Like all things in fitness, there will be genetic (or PED related) individual virances, but this is a good ballpark. Intermediate lifters should also train each muscle group at least twice per week. Just because your favorite IFBB pro bodybuilder has a “chest day”, “back day”, “quad day”, “hamstring day” does not mean that intermediate lifters should follow suit.
I prefer an upper/lower/push/pull/legs if training 5 days per week (my 19 Week Hypertrophy Program is exactly this) or an upper/lower/upper/lower if 4 days is your preference. More than 5 days per week of lifting is something I generally advise against.
You can also make great gains with a 3 day/week full body program just like beginners can! Although occasional failure training is important, doing it too often can lead to overuse injuries, fatigue, and stalled progress. Once you’ve perfected your form and learned how to train hard, you can begin to consider yourself more advanced.
Once you’ve been lifting weights consistently and properly for years (at least a decade), you begin to move into the advanced category. Many people consider themselves advanced, but then I’ll see them in the gym and learn otherwise.
The consistency part is key here. If you started lifting 20 years ago, but you regularly “fall off the wagon” or rely on motivation to train hard for periods of time and then stop, you’re simply not advanced.
Advanced lifters have nearly reached their genetic muscle building potential, have excellent technique, have the ability to autoregulate, or train according to how they’re feeling, and therefore need to take a meticulous approach to their training in order to continue to progress.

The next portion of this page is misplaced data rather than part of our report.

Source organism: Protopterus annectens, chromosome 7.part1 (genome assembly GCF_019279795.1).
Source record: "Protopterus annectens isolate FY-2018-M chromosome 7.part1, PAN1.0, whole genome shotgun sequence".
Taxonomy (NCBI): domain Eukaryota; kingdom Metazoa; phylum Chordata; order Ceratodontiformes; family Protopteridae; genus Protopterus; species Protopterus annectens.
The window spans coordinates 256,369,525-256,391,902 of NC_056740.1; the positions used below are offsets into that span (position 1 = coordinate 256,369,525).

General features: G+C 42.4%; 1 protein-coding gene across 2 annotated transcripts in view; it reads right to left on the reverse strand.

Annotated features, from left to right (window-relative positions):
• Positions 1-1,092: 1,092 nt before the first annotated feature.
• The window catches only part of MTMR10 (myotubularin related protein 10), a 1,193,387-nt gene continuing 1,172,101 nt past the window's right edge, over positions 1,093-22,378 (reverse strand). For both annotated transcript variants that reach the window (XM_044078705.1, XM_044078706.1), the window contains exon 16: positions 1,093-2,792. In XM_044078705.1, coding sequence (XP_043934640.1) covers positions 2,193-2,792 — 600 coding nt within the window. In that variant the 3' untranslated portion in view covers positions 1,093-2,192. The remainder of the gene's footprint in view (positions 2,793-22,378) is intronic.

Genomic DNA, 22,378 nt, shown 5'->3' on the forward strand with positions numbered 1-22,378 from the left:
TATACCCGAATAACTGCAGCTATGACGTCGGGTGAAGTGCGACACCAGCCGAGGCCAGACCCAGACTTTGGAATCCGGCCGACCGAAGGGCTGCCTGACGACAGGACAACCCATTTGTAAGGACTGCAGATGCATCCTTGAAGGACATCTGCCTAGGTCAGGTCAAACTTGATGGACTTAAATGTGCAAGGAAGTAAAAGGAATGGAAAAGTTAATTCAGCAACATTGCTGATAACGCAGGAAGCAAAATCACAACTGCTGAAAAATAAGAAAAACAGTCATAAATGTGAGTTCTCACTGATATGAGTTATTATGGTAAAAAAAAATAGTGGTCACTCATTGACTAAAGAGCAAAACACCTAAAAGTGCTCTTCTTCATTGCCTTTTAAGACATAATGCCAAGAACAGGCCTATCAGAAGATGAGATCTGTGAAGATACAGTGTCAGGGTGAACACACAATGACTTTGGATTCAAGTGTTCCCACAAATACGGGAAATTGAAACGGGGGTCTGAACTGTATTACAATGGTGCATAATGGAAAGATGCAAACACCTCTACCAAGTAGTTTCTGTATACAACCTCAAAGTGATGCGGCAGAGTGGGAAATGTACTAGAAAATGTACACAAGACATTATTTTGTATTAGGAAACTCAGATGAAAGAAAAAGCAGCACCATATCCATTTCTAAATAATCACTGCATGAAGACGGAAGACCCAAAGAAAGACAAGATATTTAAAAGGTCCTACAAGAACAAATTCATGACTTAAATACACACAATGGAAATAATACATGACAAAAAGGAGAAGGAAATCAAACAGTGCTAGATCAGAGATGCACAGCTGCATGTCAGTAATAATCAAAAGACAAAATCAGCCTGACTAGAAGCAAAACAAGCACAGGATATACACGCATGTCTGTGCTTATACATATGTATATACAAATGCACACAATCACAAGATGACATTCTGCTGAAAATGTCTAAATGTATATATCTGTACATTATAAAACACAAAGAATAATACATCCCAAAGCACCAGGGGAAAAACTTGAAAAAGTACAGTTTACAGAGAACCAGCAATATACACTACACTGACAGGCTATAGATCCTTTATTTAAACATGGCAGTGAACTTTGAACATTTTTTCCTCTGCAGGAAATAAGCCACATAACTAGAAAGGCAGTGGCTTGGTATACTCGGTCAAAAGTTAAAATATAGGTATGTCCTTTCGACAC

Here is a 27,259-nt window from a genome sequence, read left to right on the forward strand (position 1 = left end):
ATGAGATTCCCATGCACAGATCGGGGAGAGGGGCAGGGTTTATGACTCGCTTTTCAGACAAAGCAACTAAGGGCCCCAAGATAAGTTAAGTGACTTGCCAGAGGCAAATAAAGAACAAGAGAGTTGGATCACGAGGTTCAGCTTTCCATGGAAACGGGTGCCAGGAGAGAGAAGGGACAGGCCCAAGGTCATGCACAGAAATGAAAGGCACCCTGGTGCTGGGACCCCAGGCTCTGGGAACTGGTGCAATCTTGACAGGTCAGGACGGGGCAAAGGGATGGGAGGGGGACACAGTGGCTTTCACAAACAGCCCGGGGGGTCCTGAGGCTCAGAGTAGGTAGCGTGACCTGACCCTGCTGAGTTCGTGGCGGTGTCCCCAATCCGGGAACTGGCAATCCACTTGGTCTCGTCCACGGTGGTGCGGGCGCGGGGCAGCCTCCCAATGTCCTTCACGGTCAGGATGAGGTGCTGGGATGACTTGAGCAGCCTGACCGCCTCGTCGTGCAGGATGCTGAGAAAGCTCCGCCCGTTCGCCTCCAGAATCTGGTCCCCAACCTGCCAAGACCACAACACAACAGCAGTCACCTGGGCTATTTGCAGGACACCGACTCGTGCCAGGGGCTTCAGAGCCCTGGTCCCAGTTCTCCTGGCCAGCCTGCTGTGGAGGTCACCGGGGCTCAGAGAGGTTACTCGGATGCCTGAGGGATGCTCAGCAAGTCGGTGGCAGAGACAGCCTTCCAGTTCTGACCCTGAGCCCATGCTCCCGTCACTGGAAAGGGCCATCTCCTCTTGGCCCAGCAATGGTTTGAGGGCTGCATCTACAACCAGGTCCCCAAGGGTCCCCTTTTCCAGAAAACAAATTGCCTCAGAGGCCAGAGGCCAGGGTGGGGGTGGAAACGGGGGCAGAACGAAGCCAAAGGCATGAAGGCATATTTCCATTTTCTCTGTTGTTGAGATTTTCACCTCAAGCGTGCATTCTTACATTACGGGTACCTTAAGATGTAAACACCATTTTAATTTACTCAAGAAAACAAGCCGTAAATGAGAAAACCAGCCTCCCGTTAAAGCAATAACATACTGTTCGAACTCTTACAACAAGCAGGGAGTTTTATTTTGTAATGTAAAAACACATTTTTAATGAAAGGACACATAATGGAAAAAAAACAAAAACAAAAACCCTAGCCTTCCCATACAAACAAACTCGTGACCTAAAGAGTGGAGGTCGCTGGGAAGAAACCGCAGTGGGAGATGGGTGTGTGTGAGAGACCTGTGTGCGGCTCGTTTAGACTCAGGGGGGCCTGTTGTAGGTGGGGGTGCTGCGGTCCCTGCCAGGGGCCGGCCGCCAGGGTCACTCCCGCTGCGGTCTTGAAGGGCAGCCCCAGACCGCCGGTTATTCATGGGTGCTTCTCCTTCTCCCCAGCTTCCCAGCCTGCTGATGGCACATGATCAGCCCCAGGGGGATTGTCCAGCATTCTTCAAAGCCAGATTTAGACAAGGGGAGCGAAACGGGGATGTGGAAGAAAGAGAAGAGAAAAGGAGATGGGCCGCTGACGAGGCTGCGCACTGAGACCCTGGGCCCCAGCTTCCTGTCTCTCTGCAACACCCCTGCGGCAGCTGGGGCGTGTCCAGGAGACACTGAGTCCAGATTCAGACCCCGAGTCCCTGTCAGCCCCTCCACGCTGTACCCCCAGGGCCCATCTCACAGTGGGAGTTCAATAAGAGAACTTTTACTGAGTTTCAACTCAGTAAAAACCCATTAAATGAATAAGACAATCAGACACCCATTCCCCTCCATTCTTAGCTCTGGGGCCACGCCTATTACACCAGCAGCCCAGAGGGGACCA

Once you’re advanced, your body will not simply respond to going through the motions. Advanced lifters must train extremely hard if they want to keep gaining muscle. Conversely, an advantage of being advanced is that to maintain the muscle you’ve already gained, the work required is quite minimal.
You can train each bodypart for 5 hard sets per week and maintain 99% of your muscle if you’ve spent years building it. In fact, many people believe that advanced trainees must continue to do more volume year after year to continue to progress.
This may work for some, especially those using PED’s, but the real secret to making gains when advanced is to train hard, and focus on making progress in other ways besides adding more sets, reps, and weight. It’s unrealistic to think that an advanced trainee will progress like a beginner.
If that were the case, I’d squat 5,000+ lbs. At some point, the boy cannot continue linear progression, and things like increasing your range of motion, improving your mind-muscle connection, and utilizing different exercises and equipment to provide your muscles novelty becomes the name of the game.
Regardless of your experience with lifting, working hard simply feels good. It’s what keeps you coming back for more. Once you’ve learned the basic movements, it’s then time to learn what hard work feels like. If you’re always trying to avoid the burn or stopping each set too far from failure, you’ll never know what your true potential may have been.
Thank you for reading! Let me know what your thoughts are on training intensity in the comments section below.